Exhaustive analysis of tenure institutions is not the job of rapid appraisal. It is rather to notice problems and/or opportunities. Whether certain facets of the tenure system are seen as posing problems or opportunities tends to depend upon how far the process of project planning has proceeded and how committed the planners are to a particular technology and a mode of introducing it. (One never introduces a technology alone; technologies carry with them a great deal of baggage in terms of institutional needs for their introduction and maintenance.) If the project idea is still relatively flexible, it can be reworked to mesh with the local tenure situation. But a mismatch between the project idea and the local situation is often not noted until the project is underway. Then there is said to be a "tenure problem," though it might better be characterized as bad project design.
How do mistakes about tenure create problems for projects? First, project design may neglect social and institutional constraints which prevent farmers from responding to the tree-planting opportunities provided by the project. The International Livestock Center for Africa's Small Ruminants Program in Nigeria found that in on-farm trials in the south-east of the country, existing use and tenure patterns created community oppposition to tree-planting. An excerpt from the report by Francis follows. The planting would have interfered community control of land use. Households had been assumed to have more exclusive control of their holdings than was in fact the case.
Where customary tenure rules permit tree planting, the tenure system may still have an impact on incentives for tree planting. When farmers cannot have the use of the trees they plant, they are not likely to do a good job, even if short-term incentives are provided. Thomas (1964) found that peasants employed with "food-for-work" to plant trees in land where they had no rights responded by planting the trees upside down, roots in the air. A miscalculation of incentives may also occur when there is too narrow a focus on the particular land area on which the project encourages the farmer to plant trees. For instance, a project design will overestimate farmer incentives to introduce trees into the pattern of cultivation on the holding if it overlooks household rights of access to free wood from commons and reserve areas.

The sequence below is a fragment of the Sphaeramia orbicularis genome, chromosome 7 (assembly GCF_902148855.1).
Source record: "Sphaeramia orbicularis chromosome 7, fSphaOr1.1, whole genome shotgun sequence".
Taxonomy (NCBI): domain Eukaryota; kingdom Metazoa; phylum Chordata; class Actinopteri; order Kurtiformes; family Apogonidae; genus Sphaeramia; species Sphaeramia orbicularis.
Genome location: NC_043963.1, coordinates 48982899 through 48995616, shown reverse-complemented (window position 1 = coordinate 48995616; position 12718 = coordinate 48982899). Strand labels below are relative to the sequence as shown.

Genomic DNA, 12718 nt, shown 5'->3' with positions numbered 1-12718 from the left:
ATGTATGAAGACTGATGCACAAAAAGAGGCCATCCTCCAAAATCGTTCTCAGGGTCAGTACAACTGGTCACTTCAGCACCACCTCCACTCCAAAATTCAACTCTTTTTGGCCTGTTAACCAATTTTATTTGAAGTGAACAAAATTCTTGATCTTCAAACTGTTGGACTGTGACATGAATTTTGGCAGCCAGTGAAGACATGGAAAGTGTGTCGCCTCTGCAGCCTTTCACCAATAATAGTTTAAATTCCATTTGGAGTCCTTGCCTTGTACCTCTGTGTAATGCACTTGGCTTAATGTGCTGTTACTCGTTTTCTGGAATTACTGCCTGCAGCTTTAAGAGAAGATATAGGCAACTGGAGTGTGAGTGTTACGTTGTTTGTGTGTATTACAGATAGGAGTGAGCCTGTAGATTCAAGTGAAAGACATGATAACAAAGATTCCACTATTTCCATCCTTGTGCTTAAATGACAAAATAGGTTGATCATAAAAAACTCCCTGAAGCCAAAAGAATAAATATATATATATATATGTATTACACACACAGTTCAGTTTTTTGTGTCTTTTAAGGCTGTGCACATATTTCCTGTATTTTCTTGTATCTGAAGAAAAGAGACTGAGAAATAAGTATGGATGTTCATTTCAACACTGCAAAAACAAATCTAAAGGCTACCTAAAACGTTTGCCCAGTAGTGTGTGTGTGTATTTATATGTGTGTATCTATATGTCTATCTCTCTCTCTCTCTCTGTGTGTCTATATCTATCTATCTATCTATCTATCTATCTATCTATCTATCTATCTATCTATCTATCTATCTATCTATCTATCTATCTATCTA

In addition, project design sometimes misidentifies beneficiaries of tree planting or may even lead to their displacement due to misunderstanding of tenure situations. A community forestry project in Pakistan which had aimed to plant on the commons as a means of spreading benefits throughout the community discovered that in fact influential families in the community had established effective control over large areas of the commons and were the ones who benefited from the project (Cernea 1981). Planting trees may increase dangers of displacement because a powerful neighbor or a traditional land administrator may seek to take the trees and the land with them. In Swaziland, for instance, even a few fruit trees may attract the wrong kind of attention, as related in the excerpt from Flory which follows. An insecurity of tenure which did not matter much before became critical when trees were planted. Where such risks are obvious, incentives to plant will be affected.
There are also situations in which tree planting will work to the disadvantage of some residents. There are often losers as well as winners in these projects. While such side-effects may not affect the cost-benefit analysis of a project which focuses only on the participant-beneficiaries, from a broader societal point of view that analysis is affected. Tree planting is generally an intensification of use which, in a situation of serial or simultaneous uses by different users, may exclude the other users of the land. For example, alley-cropping may require fencing to prevent uncontrolled browsing on young trees and may thereby exclude a traditional practice of grazing of fallow holdings as commons. At the household level, for example, if men in a particular culture are regarded as owning and managing a particular species of trees, introduction of these trees onto plots managed by wives may shift management rights over the parcel and income from the parcel to men. Women, the "invisible farmers," are often particularly vulnerable, as are very poor or peripetatic users. After the main uses of particular land and trees have been established, the question must be asked: "Is there anyone else who uses this land or these trees, even occasionally?"